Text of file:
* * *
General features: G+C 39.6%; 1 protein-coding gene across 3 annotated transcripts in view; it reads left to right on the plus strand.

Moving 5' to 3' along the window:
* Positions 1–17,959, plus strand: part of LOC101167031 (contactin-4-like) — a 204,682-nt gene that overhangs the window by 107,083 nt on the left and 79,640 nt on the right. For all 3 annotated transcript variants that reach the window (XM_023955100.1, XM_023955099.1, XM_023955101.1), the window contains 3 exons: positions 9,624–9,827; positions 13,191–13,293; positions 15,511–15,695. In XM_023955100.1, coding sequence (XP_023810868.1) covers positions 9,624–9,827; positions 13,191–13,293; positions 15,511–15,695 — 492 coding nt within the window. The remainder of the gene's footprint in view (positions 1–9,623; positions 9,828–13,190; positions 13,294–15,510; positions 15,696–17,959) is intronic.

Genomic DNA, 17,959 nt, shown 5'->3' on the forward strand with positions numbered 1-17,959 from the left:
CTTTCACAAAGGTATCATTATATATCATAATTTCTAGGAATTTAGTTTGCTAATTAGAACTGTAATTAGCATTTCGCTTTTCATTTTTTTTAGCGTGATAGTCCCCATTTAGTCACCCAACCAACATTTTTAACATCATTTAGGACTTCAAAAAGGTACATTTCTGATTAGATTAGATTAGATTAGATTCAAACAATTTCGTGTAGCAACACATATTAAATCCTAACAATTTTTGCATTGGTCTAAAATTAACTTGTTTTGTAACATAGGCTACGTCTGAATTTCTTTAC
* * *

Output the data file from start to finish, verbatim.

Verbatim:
General features: G+C 39.6%; 1 protein-coding gene across 3 annotated transcripts in view; it reads left to right on the plus strand.

Moving 5' to 3' along the window:
* Positions 1–17,959, plus strand: part of LOC101167031 (contactin-4-like) — a 204,682-nt gene that overhangs the window by 107,083 nt on the left and 79,640 nt on the right. For all 3 annotated transcript variants that reach the window (XM_023955100.1, XM_023955099.1, XM_023955101.1), the window contains 3 exons: positions 9,624–9,827; positions 13,191–13,293; positions 15,511–15,695. In XM_023955100.1, coding sequence (XP_023810868.1) covers positions 9,624–9,827; positions 13,191–13,293; positions 15,511–15,695 — 492 coding nt within the window. The remainder of the gene's footprint in view (positions 1–9,623; positions 9,828–13,190; positions 13,294–15,510; positions 15,696–17,959) is intronic.

Genomic DNA, 17,959 nt, shown 5'->3' on the forward strand with positions numbered 1-17,959 from the left:
CTTTCACAAAGGTATCATTATATATCATAATTTCTAGGAATTTAGTTTGCTAATTAGAACTGTAATTAGCATTTCGCTTTTCATTTTTTTTAGCGTGATAGTCCCCATTTAGTCACCCAACCAACATTTTTAACATCATTTAGGACTTCAAAAAGGTACATTTCTGATTAGATTAGATTAGATTAGATTCAAACAATTTCGTGTAGCAACACATATTAAATCCTAACAATTTTTGCATTGGTCTAAAATTAACTTGTTTTGTAACATAGGCTACGTCTGAATTTCTTTAC